Lev Ponomarev: Information on the epidemiological situation in penitentiary facilities should be made public

18 April 2020

Lev Ponomarev, head of For Human Rights, a human rights NGO, and member of the Moscow Helsinki Group

Source: Moscow Helsinki Group [original source: Эхо Москвы, 18.04.2020]

We are all not just observers, but also participants in the drama that is the coronavirus pandemic. The entire world is searching for a solution which would entail a minimum number of losses. In light of this, we see just how important having transparent information is. If such information doesn’t exist or it is distorted, it could lead to tragic mistakes being made. In an open society mistakes are often inevitable; what’s going on right now in Moscow can, for example, be rectified. However, human rights defenders are deeply concerned by what is going on in Russian prison colonies and pre-trial detention facilities. The situation there resembles that of a black hole: outward eruptions occur but checking up on the scant evidence just isn’t possible. It’s easy to imagine that if this dangerous infection, which continues to simmer away, gathers momentum, the damage it will wreak will be irreparable.

We are appealing to penitentiary system authorities to request they make information about the spread of corona virus in their institutions available immediately.

If you support this request, please sign the human rights defenders’ petition on change.org, via this link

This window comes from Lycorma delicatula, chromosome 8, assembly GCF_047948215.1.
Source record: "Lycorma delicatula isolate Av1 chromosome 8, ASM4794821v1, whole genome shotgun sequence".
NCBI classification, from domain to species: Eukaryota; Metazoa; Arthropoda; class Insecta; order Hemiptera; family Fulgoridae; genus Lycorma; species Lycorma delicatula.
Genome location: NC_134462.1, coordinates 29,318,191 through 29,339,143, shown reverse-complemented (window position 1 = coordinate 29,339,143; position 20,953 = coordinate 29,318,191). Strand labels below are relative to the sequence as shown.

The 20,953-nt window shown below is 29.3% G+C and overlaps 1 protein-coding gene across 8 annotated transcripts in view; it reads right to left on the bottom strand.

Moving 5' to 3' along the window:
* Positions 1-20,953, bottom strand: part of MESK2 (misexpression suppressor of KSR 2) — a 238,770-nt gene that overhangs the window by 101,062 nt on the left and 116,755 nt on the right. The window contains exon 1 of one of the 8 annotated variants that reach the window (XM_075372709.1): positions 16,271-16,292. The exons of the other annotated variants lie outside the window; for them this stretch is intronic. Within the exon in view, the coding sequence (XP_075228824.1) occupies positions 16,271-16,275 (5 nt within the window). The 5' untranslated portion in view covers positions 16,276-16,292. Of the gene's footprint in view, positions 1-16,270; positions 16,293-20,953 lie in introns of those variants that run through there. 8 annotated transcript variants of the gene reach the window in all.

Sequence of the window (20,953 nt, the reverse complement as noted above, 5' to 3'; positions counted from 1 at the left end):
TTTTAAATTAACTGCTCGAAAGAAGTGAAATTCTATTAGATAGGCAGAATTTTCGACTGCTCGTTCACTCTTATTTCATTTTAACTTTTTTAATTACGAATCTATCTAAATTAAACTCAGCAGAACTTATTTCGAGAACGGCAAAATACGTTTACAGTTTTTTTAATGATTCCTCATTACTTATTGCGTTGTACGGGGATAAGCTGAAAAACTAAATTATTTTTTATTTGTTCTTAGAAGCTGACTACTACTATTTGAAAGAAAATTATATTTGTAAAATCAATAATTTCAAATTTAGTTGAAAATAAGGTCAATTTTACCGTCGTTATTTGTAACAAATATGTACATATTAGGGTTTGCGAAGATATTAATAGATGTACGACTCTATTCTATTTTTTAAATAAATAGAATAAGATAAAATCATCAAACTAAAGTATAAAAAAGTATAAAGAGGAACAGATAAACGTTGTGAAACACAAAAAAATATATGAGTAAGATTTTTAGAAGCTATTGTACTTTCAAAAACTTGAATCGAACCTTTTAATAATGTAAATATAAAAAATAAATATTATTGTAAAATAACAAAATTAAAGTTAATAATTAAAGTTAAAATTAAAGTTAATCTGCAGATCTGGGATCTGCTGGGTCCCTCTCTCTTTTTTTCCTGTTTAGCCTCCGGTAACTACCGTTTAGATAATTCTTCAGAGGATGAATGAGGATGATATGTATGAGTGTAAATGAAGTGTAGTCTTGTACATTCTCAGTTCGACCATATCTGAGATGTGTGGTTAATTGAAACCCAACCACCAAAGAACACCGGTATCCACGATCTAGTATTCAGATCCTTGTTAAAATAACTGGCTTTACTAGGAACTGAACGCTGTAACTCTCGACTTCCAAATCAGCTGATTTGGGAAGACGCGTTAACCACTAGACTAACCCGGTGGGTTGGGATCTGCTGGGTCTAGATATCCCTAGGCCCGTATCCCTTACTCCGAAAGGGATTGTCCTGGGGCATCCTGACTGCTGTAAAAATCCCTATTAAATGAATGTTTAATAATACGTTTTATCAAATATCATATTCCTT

Information on the epidemiological situation in penitentiary facilities should be made public


17 April 2020

We, human rights defenders, journalists, lawyers, civic activists, and other Russian citizens, are extremely concerned about the total isolation of information currently being observed in respect of penitentiary facilities in Russia amidst the spread of the coronavirus epidemic and the lack of timely and comprehensive official information on the epidemiological situation within the institutions of the Federal Penitentiary Service.

The absence of official information serves only to increase obstacles present for lawyers and members of Public Oversight Commissions to gain access to Federal Prison Service facilities, while in various regions access to legal counsel has been prohibited entirely, in addition to which a blanket ban on family visits under the guise of heightened spread-prevention measures being adopted by authorities has also been issued. At the same time, the media regularly publishes material about the unfavourable epidemiological situation in Russian pre-trial detention facilities, penal colonies and prisons. Every day, human rights defenders and lawyers receive messages from inmates and their families in different regions in the country about the deteriorating health condition of those currently in detention, and the absence of an adequate response being shown by the relevant authorities. The epidemiological situation is such that the response needs to be proportionate, professional and in line with the requirements of the Ministry of Health, since Russian legislation guarantees nationwide healthcare standards in penitentiary facilities. In particular, as per the temporary methodological recommendations for prevention, diagnosis and treatment of the new coronavirus (COVID-19) infection, issued by the Ministry of Health [1], all cases of acute respiratory infections should be treated as suspected COVID-19 cases. The Ministry of Health’s temporary methodological recommendations also state that all those in detention facilities – irrespective of their organizational or legal form – are required to undergo compulsory testing for COVID-19.